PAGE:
Oil is at the highest levels in 7 years. This year alone, prices have gone up more than 70%, surpassing the $90/barrel mark. In the past 12 months, they have doubled.
Wall Street is confident there's room for even higher levels, citing supply shortages and surging demand to extend well into 2022. A couple of years ago, what seemed impossible was slowly turning into reality – oil on its way to $100/barrel.
If until a short time ago, everything had to do with one factor that affected the world as we know it - COVID-19 – now the current move in oil prices is largely attributed to geopolitical risks. But there's more to the big picture.
Let's explore the reasons behind this colossal oil price rise.
The reopening of global economies sent the demand for oil skyrocketing
More than a year and a half ago, lockdown measures and economic disruptions related to the COVID-19 outbreak led to a slowdown in production and mobility worldwide. Hundreds of thousands of employees working in the energy industry were laid off while businesses closed left and right. This caused a significant drop in global demand for oil – and because supply was cut short, prices plunged as low as $20/barrel in April 2020.
Before Omicron emerged, more and more vaccinated people were brought out of coronavirus lockdowns, supporting a revival in economic activity. Even though the new coronavirus variant is still impacting people all over the world, world economies are in better shape than before, supporting the oil surge.
Global energy markets follow the oil pattern
At the same time, global energy prices, such as coal and gas, have also surged. In India, some regions are experiencing electricity blackouts because of coal shortages. Meanwhile, China's government has ordered miners to ramp up coal production as power prices surge. This makes oil an attractive commodity for generating power and keeping economic activity steady, so the increased demand pushes crude oil markets & prices higher.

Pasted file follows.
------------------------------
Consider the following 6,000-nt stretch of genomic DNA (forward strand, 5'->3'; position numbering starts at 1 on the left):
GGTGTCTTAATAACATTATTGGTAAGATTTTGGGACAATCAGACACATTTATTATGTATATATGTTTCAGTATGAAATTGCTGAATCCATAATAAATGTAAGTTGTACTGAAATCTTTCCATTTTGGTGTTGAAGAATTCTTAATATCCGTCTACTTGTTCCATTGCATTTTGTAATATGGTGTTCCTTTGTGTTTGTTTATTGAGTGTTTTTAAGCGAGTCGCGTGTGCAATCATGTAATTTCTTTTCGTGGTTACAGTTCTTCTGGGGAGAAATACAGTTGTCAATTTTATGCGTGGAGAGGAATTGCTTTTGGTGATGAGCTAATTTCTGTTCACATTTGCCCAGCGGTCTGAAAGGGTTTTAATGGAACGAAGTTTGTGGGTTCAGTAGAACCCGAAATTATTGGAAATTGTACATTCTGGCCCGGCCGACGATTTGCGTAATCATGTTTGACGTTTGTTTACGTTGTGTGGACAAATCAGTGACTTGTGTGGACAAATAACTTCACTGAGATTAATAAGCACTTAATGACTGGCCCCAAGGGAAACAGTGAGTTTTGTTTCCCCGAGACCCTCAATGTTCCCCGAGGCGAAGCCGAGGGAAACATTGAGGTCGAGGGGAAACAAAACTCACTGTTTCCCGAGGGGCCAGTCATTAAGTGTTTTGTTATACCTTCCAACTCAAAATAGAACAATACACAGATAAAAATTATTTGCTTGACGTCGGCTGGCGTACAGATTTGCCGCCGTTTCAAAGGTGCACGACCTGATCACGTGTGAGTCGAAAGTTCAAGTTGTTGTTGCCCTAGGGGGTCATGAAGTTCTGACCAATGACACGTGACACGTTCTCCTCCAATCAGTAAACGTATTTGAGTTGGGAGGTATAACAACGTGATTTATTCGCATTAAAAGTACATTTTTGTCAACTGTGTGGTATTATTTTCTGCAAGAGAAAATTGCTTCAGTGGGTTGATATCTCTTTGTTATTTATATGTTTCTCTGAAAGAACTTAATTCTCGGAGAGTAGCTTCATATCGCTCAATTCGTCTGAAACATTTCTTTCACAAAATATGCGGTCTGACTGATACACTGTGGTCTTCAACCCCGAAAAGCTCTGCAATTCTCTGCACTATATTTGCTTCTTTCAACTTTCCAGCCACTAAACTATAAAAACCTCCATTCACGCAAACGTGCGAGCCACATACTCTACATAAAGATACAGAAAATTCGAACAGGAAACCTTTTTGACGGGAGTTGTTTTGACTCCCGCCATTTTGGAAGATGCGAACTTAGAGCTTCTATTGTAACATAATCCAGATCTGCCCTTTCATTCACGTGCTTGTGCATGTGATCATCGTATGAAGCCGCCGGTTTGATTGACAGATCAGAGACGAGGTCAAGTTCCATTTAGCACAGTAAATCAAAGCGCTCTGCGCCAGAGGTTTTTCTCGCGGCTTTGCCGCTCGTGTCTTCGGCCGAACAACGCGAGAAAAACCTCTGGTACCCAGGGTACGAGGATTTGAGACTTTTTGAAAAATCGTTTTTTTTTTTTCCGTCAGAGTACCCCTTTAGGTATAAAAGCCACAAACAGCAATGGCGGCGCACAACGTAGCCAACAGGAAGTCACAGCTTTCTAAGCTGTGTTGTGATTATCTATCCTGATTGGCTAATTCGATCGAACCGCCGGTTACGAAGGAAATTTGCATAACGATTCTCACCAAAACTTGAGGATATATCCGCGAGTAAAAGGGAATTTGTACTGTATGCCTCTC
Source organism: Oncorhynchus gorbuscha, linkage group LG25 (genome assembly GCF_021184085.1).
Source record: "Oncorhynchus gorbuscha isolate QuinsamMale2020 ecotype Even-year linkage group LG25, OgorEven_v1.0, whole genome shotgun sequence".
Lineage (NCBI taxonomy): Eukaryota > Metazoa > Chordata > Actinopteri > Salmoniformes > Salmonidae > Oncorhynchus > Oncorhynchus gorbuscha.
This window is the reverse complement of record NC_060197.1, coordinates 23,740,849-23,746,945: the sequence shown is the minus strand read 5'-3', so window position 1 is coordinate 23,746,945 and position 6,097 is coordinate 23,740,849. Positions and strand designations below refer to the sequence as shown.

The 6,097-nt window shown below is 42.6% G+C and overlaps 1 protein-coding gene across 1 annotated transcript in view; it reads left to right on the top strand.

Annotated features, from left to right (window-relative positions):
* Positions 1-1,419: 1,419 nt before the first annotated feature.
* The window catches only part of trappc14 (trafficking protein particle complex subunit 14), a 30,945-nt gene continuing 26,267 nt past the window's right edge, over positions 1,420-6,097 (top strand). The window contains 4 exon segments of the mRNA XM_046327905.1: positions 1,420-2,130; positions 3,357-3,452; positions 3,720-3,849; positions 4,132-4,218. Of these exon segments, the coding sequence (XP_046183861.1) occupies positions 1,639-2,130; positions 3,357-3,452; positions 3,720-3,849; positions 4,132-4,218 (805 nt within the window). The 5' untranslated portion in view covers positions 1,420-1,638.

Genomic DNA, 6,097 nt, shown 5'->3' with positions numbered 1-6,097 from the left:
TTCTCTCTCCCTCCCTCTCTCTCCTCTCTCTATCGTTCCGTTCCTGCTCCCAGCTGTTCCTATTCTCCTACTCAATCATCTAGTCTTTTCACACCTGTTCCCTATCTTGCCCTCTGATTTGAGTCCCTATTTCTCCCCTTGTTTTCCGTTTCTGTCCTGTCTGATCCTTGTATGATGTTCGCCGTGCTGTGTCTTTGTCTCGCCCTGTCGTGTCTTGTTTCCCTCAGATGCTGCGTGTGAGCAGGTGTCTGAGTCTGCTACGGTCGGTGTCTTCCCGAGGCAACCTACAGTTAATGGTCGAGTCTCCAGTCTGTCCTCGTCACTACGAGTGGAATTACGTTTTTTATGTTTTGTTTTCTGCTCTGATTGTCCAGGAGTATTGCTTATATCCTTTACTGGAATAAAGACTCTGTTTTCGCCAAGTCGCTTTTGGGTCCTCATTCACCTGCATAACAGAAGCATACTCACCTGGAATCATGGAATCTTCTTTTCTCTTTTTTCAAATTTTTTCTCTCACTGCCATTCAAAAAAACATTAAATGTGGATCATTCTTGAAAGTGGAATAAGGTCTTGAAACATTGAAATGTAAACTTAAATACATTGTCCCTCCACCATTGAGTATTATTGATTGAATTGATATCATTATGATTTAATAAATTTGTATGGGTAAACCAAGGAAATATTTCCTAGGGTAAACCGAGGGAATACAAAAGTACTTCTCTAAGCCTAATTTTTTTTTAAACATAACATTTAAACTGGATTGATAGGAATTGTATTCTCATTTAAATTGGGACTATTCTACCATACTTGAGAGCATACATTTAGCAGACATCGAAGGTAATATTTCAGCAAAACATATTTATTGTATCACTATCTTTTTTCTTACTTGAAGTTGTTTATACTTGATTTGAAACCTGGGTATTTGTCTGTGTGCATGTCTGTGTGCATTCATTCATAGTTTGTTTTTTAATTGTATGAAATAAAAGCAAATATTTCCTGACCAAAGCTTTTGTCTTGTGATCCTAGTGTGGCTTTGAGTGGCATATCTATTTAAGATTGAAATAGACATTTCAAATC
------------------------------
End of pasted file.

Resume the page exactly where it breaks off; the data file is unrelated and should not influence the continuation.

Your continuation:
As demand rises, supply tightens, and prices shoot up
Oil prices also receive support due to supply tightness concerns. In late 2021, the U.S. Energy Information Administration (EIA) said that crude oil output in the United States, the world's biggest producer, will decline this year more than previously forecast. The International Energy Agency has gone even further, warning that OPEC spare capacity could fall by half to just 2.6 million BPD in the second half of 2022, admitting that physical oil demand has proven stronger than previously expected.
As a result, the stage seems set for the second consecutive year with oil prices rising, which happens to coincide with a costly year overall as central banks begin tightening monetary policies in response to high inflation.
OPEC also has something to say about this
At the same time, OPEC – the organization in control of petroleum production, supplies, and prices in the global market – has continuously delayed stopping its oil production cut policy implemented for many months now. Despite the fuel shortage, OPEC opted to stick to a prior agreement to raise production by a modest 400,000 barrels per day in November.
It is not just OPEC. The US, the biggest oil producer globally—is pumping less than it can, and perhaps it should. Pressure from shareholders on public oil majors in the United States has increased, as has an insistence that companies focus on going green instead of looking for more oil and gas to extract.
The Wall Street consensus seems to be that oil will reach $100 in the first half of 2022 because of all the reasons listed so far and because costs are rising due to U.S. inflation trends and labor shortages. JP Morgan stated that Brent Oil price could rise to $125 per barrel as OPEC's spare production capacity falls to 4% of total capacity by the Q4 of 2022.
The stage appears to be set. Get into the oil action now – start trading CFDs on oil at industry-leading prices with a secure & regulated broker!
Sources: oilprice.com, investopedia.com, investing.com.
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